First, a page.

Ticking Off Neighbors, Allies and Trade Partners

By February 29, 2008Trade

Valid point from The Toronto Star, editorializing on the recent anti-NAFTA rhetoric from a few political candidates: “Obama, Clinton err on NAFTA.” The editors note the many trade complaints the Canadians have against U.S. practices — softwood lumber being the most prominent dispute — and remind readers of the political dissatisfaction with NAFTA north of the border.

A U.S. push to reopen NAFTA now would invite Canada to use its leverage as the biggest fuel supplier to the U.S. to bargain for better terms. That would not be in the interest of U.S. consumers and jobs.

The prospect alarms business. “That would be a disaster for American jobs,” warns Frank Vargo, from the National Association of Manufacturers. The U.S. Chamber of Commerce called the Democratic candidates’ remarks “troubling.”

Business insists NAFTA has been a success. Merchandise trade among the three partners tripled to almost $900 billion between 1993, just before the pact was in effect, and 2006. Economic growth and job growth have been stronger since NAFTA than in the years before. Yet, like some Americans, many Canadians are ambivalent about the trade pact and its effects on us. We would like changes to NAFTA, too. Clinton and Obama ought to be careful about what they ask for.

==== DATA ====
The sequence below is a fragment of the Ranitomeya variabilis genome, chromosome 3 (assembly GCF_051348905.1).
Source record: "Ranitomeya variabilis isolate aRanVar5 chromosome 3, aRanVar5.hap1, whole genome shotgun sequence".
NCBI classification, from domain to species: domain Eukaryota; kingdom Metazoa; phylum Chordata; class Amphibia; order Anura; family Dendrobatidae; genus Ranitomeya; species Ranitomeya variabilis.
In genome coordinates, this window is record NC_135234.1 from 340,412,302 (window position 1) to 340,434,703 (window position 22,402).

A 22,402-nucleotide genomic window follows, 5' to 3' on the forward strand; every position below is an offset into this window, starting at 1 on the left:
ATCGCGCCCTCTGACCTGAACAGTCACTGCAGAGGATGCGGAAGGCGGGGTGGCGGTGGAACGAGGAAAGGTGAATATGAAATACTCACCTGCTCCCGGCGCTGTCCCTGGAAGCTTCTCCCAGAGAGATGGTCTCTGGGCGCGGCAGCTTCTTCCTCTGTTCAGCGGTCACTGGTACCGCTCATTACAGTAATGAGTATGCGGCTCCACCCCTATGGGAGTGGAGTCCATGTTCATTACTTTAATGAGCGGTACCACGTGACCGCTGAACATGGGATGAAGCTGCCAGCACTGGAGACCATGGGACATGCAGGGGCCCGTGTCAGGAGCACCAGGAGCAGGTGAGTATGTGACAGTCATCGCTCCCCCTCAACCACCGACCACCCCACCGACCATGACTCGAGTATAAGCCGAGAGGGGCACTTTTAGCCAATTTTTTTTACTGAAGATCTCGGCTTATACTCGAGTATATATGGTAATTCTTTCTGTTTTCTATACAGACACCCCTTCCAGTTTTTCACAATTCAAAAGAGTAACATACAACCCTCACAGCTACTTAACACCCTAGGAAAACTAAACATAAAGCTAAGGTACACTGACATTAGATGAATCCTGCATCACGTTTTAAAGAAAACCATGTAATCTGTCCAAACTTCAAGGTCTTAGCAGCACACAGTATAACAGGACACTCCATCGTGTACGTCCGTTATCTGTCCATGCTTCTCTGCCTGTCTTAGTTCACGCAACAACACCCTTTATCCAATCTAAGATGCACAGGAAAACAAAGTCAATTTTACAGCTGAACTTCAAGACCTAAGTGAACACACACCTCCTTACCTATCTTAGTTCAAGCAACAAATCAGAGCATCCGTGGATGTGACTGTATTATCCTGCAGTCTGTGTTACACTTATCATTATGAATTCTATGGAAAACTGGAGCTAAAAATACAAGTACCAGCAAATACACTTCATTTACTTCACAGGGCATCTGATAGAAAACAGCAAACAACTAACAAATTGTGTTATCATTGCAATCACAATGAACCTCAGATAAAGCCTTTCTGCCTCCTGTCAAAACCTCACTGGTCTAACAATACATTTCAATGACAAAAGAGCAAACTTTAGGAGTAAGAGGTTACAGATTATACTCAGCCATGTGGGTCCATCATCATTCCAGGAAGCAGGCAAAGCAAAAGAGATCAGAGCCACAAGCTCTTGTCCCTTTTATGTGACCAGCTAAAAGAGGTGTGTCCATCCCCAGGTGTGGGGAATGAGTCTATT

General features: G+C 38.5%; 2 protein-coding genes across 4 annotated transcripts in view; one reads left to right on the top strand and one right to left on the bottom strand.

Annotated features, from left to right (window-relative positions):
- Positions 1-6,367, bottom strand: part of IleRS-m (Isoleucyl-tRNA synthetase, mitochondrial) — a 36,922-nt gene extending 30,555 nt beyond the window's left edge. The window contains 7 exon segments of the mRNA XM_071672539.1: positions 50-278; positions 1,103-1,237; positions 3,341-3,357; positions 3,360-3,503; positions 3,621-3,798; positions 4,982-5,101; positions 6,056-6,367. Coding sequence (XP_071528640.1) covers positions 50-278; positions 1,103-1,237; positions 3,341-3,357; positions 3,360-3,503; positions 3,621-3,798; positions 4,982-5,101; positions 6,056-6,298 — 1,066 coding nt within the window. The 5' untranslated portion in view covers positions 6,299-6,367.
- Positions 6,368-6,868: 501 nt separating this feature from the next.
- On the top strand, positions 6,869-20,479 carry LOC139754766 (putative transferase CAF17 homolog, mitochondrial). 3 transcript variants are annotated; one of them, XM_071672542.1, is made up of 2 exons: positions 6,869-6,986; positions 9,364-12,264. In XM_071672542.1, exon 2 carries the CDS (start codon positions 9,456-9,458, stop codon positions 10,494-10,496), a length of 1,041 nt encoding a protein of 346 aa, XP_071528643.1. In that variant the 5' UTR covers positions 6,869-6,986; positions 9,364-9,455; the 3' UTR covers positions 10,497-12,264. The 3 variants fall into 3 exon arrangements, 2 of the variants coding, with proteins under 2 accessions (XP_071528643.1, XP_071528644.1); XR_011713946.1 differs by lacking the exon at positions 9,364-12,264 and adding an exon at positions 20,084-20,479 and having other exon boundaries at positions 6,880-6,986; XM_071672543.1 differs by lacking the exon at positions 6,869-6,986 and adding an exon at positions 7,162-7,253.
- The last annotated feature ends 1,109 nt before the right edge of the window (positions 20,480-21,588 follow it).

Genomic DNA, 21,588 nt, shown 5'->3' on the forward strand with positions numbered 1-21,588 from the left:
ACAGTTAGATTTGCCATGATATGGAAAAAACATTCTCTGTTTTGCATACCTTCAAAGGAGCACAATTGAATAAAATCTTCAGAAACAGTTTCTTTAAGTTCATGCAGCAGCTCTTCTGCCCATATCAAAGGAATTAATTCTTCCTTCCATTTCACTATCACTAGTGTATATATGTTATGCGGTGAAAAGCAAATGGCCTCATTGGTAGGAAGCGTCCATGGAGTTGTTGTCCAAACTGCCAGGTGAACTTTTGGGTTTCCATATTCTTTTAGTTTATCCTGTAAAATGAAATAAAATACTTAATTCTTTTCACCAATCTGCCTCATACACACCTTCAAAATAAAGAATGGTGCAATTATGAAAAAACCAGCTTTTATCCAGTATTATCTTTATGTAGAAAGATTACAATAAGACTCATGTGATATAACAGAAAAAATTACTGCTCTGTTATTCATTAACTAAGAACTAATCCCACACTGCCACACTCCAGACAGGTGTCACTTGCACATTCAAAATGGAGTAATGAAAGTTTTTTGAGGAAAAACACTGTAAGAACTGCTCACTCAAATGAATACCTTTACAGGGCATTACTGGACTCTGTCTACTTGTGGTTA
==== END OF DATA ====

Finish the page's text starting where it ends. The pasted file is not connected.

In other NAFTA news, there’s a grand contretemps over a CTV report that claimed Senator Obama’s campaign had told Ottawa not to worry, the anti-trade rhetoric wasn’t serious. The Obama camp disputed the story, the Canadian embassy rejects the claims, but CTV is standing by the report. Our view? (shrug)

UPDATE (10:35 a.m.): From The Financial Times:

Canada has warned that the US’s privileged access to its oil and natural gas could be in jeopardy if a Democratic administration backtracks on the North American Free Trade Agreement.

Canada is the US’s biggest foreign oil supplier, exporting close to 1.8m barrels a day – more than 10 per cent of US consumption. Nafta provisions make it difficult for Canada to restrict oil shipments to the US.

“If Nafta is ripped up then the Chinese can buy more of our oil; there’s no further obligation on the part of Canada to sell its oil to the US,” a Canadian diplomat told the Financial Times.

UPDATE (11:20 a.m.): The CTV report is becoming a campaign issue between the two Democratic candidates.

UPDATE (1:30 p.m.): CTV’s story proves legit.

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